How Does the Placebo Effect Work?
Typically, as people experiencing dis-ease, we want to know whether a therapy works. We are less concerned to know how it works, just whether it works.Just how the placebo effect comes about is unresolved, despite the burgeoning research effort. Theories include:
• Benefit from attention – we respond positively because we receive enhanced and focused attention from a practitioner
• Stimulus response – like Pavlov’s dogs, we respond somatically to the suggestion which accompanies the administration of a therapy because we have experienced benefit from such therapy in the past
• Beliefs, expectations, and the attribution of meaning – as with stimulus-response, our assumptions and expectations about the efficacy of a therapy conditions a somatic response: the higher our expectations, the greater our response
• Relationship with therapist – we respond positively to positive relations with our therapist
• Pleasing the therapist – in our effort to be ‘good patients’, we respond positively to our therapist’s expectations (1)
It is reasonable to say that there is no scientific consensus on how it works. In general, most agree that the placebo effect (and its reverse, the nocebo effect, where negative reactions are experienced) operates in the borderland between the ‘mind’ and ‘body’ constructions assumed by conventional medicine. And while conventional medical science has little to offer us by way of explanation, our subjective experience of the placebo effect needn’t baffle us.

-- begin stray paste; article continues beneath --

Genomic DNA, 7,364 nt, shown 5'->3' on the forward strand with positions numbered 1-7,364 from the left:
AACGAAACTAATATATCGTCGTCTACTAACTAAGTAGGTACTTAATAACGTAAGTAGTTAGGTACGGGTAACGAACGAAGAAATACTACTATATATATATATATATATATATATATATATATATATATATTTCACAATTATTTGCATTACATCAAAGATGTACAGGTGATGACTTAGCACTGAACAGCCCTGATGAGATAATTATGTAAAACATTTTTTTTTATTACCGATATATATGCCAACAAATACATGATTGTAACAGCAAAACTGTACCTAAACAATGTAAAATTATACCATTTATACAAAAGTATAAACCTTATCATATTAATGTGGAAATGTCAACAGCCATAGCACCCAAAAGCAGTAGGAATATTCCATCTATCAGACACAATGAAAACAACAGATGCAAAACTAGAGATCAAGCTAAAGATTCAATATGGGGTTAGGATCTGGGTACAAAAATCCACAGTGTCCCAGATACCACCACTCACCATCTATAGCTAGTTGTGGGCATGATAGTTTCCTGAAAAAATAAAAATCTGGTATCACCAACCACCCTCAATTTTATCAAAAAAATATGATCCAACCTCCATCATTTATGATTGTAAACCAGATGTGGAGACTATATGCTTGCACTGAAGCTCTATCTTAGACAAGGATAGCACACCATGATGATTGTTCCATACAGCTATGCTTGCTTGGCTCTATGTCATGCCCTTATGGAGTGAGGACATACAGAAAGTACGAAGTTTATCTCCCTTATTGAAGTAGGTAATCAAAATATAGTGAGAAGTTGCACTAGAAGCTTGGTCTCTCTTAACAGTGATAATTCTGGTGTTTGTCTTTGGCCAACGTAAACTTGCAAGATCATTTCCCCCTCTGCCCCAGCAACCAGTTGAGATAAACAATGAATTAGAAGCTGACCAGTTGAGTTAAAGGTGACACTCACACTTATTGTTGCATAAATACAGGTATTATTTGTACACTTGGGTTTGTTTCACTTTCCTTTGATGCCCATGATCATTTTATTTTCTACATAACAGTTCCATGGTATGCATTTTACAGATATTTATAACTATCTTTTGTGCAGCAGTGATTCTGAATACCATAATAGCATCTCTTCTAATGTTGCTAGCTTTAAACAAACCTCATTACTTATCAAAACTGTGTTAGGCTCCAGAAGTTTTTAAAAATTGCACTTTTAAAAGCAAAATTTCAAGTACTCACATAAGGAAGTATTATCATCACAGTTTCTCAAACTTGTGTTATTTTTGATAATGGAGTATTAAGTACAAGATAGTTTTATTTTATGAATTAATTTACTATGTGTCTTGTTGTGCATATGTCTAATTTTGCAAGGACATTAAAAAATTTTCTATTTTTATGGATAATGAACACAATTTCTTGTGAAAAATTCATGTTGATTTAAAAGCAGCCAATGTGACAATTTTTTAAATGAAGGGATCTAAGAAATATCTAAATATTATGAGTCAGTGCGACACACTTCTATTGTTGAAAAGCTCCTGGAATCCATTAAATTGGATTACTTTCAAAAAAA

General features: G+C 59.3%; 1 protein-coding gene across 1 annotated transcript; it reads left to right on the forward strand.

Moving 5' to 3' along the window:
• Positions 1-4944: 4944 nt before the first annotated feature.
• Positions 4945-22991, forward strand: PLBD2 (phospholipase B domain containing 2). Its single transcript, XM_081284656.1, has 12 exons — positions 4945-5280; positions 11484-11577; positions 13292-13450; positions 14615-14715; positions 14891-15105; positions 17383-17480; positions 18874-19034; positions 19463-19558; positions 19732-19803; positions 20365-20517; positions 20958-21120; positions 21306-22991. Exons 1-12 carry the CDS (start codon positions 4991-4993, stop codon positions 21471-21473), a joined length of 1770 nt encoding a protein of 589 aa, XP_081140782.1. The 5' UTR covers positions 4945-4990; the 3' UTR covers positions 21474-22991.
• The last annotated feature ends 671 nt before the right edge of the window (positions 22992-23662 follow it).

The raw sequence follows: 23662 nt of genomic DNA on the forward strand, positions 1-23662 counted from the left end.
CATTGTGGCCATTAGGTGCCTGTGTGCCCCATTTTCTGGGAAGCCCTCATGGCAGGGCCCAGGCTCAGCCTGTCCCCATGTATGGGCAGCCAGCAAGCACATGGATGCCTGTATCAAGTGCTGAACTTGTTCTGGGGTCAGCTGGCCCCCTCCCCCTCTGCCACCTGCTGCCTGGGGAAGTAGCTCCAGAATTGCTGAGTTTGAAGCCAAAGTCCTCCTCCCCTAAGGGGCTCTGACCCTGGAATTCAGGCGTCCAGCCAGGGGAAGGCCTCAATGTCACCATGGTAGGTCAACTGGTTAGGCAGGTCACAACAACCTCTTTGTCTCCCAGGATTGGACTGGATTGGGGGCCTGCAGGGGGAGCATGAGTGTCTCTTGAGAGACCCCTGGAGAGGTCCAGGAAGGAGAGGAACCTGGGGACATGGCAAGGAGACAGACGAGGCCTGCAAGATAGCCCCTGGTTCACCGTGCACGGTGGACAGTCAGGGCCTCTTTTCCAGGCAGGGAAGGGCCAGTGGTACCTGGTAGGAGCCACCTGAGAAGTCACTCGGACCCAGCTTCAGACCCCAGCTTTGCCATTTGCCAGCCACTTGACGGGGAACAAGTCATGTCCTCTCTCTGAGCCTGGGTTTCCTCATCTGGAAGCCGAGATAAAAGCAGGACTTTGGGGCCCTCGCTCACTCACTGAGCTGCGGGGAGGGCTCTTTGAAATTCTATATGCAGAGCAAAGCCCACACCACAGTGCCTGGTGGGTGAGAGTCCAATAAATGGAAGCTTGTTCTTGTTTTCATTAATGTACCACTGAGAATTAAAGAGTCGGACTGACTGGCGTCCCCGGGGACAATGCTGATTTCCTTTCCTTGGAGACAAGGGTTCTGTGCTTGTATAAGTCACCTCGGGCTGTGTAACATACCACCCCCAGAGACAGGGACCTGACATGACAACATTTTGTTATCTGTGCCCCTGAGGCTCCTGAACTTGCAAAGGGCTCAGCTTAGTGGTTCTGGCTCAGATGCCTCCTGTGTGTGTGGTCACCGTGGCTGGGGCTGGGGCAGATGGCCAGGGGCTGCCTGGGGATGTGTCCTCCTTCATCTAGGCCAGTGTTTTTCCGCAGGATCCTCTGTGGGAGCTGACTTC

Michael Jospe, a professor at the California School of Professional Psychology who has studied the placebo effect for more than 20 years, points out that all people experience physiological reactions to anticipation and stress--something like the fight-or-flight response--that help them to survive and cope. When you step out of your office and a spider jumps out at you, Jospe analogizes, "you'll get a fright and have a physiological reaction. And the next time you go out that way, the thought that it could happen again can produce a physiological reaction before you even open the door." So, he says, the relationship between a thought and a negative psychophysiological reaction like fear is something we experience daily.
That goes for positive associations, too, Jospe continues. "The placebo effect is part of the human potential to react positively to a healer. You can reduce a patient's distress by doing something which might not be medically effective." It's like kids and Band-Aids, Jospe says. "When you put a Band-Aid on a child and it has stars or comics on it, it can actually make the kid feel better by its soothing effect, though there's no medical reason it should make the child feel better." (2)
Refs(1) Mayo Clinic - Consumer Health Tips and Products, Placebo Effect: Harnessing Your Mind’s Power to Heal, December 30, 2003, (2) Tamar Nordenberg, The Healing Power of Placebos, US Food and Drug Administration